New Jerseyans Chew Over What To Call Their Favorite Pork Product

Thursday, June 02, 2016

In North Jersey, it's called Taylor Ham, and in South Jersey, it's pork roll. The governor and Legislature are taking sides. Even President Obama brought it up during a visit to the Garden State.


In 'Unlocking The Cage,' A Man Fights To Achieve Legal Rights For Animals

Monday, May 30, 2016

Unlocking the Cage is the latest from filmmakers D.A. Pennebaker and Chris Hegedus. Pennebaker made his name with the Bob Dylan documentary, Don't Look Back, and Monterey Pop. For some 40 years, he and Hegedus, his wife, have collaborated on award-winning films such as The War Room, about Bill Clinton's presidential campaign.


In A Lawsuit, New York Accuses Domino's Pizza Of Wage Theft

Wednesday, May 25, 2016

It's the latest chapter in a long campaign against wage theft by New York Attorney General Eric Schneiderman. His office has already recovered millions of dollars in wages for low-income workers.


At 80, Carla Bley Keeps Looking Toward The Next Composition

Thursday, May 19, 2016

The pianist and composer, a force on the jazz scene for 50 years, celebrated her 80th birthday with a gala concert and new album — and she has another album on the way.


New Jersey's Anti-Discrimination Law Is 'Just A Tool' To Protect Gender Identity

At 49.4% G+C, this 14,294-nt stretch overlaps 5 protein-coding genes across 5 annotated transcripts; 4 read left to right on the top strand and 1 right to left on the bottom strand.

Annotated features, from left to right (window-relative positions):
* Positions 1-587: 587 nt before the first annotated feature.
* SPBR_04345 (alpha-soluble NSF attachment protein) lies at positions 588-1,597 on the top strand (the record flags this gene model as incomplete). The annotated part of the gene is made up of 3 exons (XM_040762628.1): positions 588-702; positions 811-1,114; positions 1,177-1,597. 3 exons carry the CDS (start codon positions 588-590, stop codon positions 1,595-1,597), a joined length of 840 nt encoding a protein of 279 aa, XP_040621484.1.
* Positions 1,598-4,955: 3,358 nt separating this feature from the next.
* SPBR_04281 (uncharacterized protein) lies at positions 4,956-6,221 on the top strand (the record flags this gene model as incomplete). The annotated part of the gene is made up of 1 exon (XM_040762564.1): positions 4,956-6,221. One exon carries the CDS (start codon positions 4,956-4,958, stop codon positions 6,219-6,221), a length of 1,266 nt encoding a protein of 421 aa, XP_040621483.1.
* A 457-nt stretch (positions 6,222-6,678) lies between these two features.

Monday, May 16, 2016

Seventeen states have legal protections to prevent discrimination against transgender people in areas like housing and employment. But just having a law on the books doesn't change people's attitudes.


Public Defenders In The Bronx, N.Y., File Lawsuit Over Court Delays

Tuesday, May 10, 2016

Public defenders in the Bronx filed a lawsuit Tuesday against lawmakers in New York. They charge that courts are chronically understaffed, jeopardizing the right to a speedy trial for many defendants.


More Than 100 Arrested In Largest Gang Takedown In NYC History

Wednesday, April 27, 2016

More than 100 alleged members of two rival gangs in the Bronx were arrested early Wednesday morning in what prosecutors are calling the largest gang takedown of its kind in New York City history.


New York Wants To Know: Have You Been Texting And Driving?

Wednesday, April 27, 2016

A bill in New York would allow police to examine drivers' phones to see whether they were using the device at the time of an accident. But critics are worried about privacy implications.


Your Conversation On The Bus Or Train May Be Recorded

Friday, April 15, 2016

In a number of cities, what riders say may be recorded. Transit agencies are adding audio recording for security reasons, but civil liberties advocates say it's an invasion of privacy.


Paid Family Leave Advocates Celebrate A Big Week, But The Battle's Not Over

Sunday, April 10, 2016

In New York and San Francisco, lawmakers have taken groundbreaking steps toward more generous leave policies. Still, some business leaders worry how much paid family leave will cost them.


Gun Lovers And Critics Agree: They're Not Sold On Smart Guns

Friday, April 08, 2016

Suppose there were a new kind of gun that might reduce accidental shootings. Such a smart gun exists, but you can't buy one in the U.S. There is a lot of opposition to smart guns.